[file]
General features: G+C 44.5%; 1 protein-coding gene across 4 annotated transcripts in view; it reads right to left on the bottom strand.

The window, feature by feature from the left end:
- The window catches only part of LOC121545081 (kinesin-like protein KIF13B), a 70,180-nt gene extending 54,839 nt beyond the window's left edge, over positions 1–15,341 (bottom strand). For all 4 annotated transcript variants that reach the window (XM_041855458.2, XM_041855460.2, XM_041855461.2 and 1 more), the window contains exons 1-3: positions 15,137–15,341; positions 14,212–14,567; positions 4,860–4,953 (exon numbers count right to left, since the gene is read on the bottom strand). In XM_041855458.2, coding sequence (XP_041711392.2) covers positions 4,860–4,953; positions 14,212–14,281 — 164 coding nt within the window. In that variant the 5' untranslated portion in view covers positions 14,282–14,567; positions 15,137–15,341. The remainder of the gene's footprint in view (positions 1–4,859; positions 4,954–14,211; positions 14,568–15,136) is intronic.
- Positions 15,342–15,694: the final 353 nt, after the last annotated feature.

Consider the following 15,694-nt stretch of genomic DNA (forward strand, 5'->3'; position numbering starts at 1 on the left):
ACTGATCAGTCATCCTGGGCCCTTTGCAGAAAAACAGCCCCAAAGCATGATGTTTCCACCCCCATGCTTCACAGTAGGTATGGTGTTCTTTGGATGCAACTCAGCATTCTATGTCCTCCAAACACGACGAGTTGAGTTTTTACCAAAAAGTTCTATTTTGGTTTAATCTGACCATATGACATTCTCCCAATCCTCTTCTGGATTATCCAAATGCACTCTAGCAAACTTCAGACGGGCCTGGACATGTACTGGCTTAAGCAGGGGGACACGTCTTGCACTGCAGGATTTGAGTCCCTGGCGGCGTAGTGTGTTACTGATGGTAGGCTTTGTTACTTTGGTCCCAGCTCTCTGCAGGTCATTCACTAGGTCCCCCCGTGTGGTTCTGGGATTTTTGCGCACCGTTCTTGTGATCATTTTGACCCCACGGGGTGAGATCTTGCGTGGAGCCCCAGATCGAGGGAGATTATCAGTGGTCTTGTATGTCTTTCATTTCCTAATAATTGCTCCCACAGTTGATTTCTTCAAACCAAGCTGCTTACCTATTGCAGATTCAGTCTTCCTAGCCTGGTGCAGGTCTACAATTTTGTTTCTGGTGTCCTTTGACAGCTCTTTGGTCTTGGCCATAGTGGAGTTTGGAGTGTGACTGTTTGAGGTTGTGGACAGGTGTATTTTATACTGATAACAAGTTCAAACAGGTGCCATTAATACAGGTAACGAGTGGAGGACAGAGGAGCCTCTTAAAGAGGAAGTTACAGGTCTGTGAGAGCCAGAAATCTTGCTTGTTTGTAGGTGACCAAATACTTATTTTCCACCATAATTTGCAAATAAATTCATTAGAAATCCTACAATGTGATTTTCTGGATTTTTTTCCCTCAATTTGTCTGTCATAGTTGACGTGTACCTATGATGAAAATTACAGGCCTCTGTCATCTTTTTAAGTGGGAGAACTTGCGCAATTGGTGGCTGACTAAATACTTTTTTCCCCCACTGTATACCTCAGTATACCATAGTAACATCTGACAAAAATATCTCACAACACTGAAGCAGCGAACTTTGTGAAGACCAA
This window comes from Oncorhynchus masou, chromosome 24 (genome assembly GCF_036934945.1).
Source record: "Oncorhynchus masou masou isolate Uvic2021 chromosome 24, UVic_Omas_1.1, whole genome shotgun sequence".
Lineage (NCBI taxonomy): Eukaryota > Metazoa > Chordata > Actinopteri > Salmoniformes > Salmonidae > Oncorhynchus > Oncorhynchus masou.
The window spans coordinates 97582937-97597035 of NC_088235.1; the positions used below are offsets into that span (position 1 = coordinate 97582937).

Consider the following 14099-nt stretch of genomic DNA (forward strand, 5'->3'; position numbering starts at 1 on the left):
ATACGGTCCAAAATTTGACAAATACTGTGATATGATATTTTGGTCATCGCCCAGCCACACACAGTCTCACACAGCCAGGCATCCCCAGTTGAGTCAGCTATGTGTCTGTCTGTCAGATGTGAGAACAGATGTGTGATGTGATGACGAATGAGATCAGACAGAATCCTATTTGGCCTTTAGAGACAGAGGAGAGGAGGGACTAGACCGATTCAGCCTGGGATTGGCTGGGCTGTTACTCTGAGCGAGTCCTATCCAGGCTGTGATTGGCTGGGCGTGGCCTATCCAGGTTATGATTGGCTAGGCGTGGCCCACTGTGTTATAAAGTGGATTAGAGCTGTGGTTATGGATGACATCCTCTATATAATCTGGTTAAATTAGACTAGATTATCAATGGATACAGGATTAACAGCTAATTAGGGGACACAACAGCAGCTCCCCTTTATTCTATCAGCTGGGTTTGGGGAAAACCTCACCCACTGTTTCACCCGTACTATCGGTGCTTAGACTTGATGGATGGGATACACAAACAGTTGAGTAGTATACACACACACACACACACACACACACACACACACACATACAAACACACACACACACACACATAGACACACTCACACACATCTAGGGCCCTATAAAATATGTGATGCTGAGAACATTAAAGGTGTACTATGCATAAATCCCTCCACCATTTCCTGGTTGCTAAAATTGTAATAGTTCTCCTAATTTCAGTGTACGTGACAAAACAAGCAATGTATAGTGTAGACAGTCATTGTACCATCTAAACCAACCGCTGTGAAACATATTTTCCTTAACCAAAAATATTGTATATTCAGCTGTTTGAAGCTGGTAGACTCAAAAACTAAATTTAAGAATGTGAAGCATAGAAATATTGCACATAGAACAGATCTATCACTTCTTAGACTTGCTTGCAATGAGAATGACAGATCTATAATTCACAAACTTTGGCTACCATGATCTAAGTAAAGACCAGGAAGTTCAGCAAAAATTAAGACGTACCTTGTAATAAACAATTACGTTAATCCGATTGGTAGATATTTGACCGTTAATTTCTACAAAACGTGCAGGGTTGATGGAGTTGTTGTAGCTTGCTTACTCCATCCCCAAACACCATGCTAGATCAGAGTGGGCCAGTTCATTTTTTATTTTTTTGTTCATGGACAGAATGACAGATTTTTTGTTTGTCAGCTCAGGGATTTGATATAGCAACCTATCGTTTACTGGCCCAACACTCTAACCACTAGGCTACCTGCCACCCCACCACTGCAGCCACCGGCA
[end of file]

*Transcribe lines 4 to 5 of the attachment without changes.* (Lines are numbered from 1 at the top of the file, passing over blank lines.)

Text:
- Positions 15,342–15,694: the final 353 nt, after the last annotated feature.

Consider the following 15,694-nt stretch of genomic DNA (forward strand, 5'->3'; position numbering starts at 1 on the left):